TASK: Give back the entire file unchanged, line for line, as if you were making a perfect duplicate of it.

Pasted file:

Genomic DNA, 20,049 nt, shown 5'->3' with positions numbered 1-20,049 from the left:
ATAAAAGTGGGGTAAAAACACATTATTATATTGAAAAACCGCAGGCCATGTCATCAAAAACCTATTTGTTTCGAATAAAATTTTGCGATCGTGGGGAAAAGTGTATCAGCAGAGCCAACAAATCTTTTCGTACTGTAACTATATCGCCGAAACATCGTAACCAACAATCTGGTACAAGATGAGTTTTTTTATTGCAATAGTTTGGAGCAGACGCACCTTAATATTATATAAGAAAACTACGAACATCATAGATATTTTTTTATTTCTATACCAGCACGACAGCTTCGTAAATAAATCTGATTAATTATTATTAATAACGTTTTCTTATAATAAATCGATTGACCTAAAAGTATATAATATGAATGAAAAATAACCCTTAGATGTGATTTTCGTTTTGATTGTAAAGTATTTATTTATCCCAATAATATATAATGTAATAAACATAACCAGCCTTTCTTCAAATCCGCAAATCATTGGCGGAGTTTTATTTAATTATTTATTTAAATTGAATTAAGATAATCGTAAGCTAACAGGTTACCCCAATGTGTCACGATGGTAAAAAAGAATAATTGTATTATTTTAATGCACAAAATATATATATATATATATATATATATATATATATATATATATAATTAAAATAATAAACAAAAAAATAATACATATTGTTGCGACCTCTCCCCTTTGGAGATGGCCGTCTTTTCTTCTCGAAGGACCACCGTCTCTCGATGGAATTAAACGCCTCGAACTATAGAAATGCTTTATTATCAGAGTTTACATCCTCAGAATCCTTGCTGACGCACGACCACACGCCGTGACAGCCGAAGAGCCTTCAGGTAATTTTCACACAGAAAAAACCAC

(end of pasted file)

Genomic DNA, 20,049 nt, shown 5'->3' with positions numbered 1-20,049 from the left:
ATAAAAGTGGGGTAAAAACACATTATTATATTGAAAAACCGCAGGCCATGTCATCAAAAACCTATTTGTTTCGAATAAAATTTTGCGATCGTGGGGAAAAGTGTATCAGCAGAGCCAACAAATCTTTTCGTACTGTAACTATATCGCCGAAACATCGTAACCAACAATCTGGTACAAGATGAGTTTTTTTATTGCAATAGTTTGGAGCAGACGCACCTTAATATTATATAAGAAAACTACGAACATCATAGATATTTTTTTATTTCTATACCAGCACGACAGCTTCGTAAATAAATCTGATTAATTATTATTAATAACGTTTTCTTATAATAAATCGATTGACCTAAAAGTATATAATATGAATGAAAAATAACCCTTAGATGTGATTTTCGTTTTGATTGTAAAGTATTTATTTATCCCAATAATATATAATGTAATAAACATAACCAGCCTTTCTTCAAATCCGCAAATCATTGGCGGAGTTTTATTTAATTATTTATTTAAATTGAATTAAGATAATCGTAAGCTAACAGGTTACCCCAATGTGTCACGATGGTAAAAAAGAATAATTGTATTATTTTAATGCACAAAATATATATATATATATATATATATATATATATATATATATATAATTAAAATAATAAACAAAAAAATAATACATATTGTTGCGACCTCTCCCCTTTGGAGATGGCCGTCTTTTCTTCTCGAAGGACCACCGTCTCTCGATGGAATTAAACGCCTCGAACTATAGAAATGCTTTATTATCAGAGTTTACATCCTCAGAATCCTTGCTGACGCACGACCACACGCCGTGACAGCCGAAGAGCCTTCAGGTAATTTTCACACAGAAAAAACCAC